The aim of this study was to gain a deeper understanding of coaches’ perceptions of their role in the development of life skills in adolescent athletes in two different sport contexts. Semistructured interviews were held with 24 coaches: 12 coaching high school basketball and 12 coaching community swimming. All coaches followed a holistic, athlete-centered approach. Coaches described the life skills they taught, their motivations, and the strategies they used to foster life skills development in practice. Although some differences between the two contexts were identified, the overall results indicate that all coaches fostered the development of life skills through various teaching and transfer strategies, and that coaches had two main motivations: athletes’ needs and their own values. The main results are discussed in light of the literature on life skills in sport and positive youth development, and in terms of methodological considerations. The study concludes with some practical recommendations for coaches.
Christiane Trottier and Sophie Robitaille
Zenzi Huysmans, Damien Clement, Robert Hilliard and Adam Hansell
, and behaviours ( Camiré et al., 2012 ; Lumpkin, 2010 ). Moreover, coaches can help athletes develop personally and emotionally, and facilitate the learning of life skills ( Collins, Gould, Lauer, & Chung, 2009 ; Sackett & Gano-Overway, 2017 ). The development of these psychosocial and behavioural
Martin Camiré, Kelsey Kendellen, Scott Rathwell and Evelyne Felber Charbonneau
The practice of sport in Canadian high schools is justified based on the premise that participation exposes students to experiences that allow them to develop the life skills necessary to become contributing members of society ( Camiré, Werthner, & Trudel, 2009 ). In fact, School Sport Canada
contributes to women’s academic and career achievement outcomes ( Coakley, 2011 ; Troutman & Dufur, 2007 ). The prevailing explanation for the supposedly positive effects of sports participation is a “developmental theory” ( Zeiser, 2011 , p. 1143) that sport improves life skills such as time management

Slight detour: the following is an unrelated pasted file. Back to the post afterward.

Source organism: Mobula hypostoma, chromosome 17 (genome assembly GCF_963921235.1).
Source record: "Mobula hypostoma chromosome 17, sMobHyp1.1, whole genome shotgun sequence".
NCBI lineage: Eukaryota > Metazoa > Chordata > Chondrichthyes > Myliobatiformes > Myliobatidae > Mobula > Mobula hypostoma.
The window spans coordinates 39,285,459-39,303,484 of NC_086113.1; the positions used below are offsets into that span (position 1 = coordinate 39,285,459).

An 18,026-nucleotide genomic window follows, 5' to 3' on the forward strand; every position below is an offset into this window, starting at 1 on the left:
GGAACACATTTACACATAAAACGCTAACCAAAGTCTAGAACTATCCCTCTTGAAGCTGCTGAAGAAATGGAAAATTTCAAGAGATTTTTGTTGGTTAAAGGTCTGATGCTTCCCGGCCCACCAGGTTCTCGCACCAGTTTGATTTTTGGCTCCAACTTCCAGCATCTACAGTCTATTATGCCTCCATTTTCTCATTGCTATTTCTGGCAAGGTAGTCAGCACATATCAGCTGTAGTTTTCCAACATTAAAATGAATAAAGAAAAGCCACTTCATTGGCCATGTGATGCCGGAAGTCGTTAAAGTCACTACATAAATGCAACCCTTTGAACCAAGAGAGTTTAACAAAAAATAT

Maureen R. Weiss, Lindsay E. Kipp, Alison Phillips Reichter and Nicole D. Bolter
) clearly indicate that acquiring attitudes and behaviors that transfer beyond sport (ie, life skills) is not attained automatically from participation—it is likely to occur when intentionally taught by supportive coaches who provide feedback within a climate that emphasizes effort and improvement rather
Jennifer J. Waldron
There has been a growing trend in examining how life skills can be developed through sport programs (Danish, 2002). Four components of life skills central to the current study were interpersonal communication, problem solving, health maintenance, and identity development (Darden & Gazda, 1996). The purpose of this study was to compare the effects of participation in Girls on Track (GOT), a sport-based life-skills program, to the effects of participation in soccer programs and the Girl Scouts. The GOT program is a running program intended to teach girls physical, personal, and social skills. Nineteen girls from the three programs were interviewed individually. Results revealed that all four components of life skills emerged from the interviews with GOT participants. In comparison, only three components emerged for the other two programs. These data suggest that the GOT program may be more successful in delivering life skills compared to the soccer and Girl Scouts programs.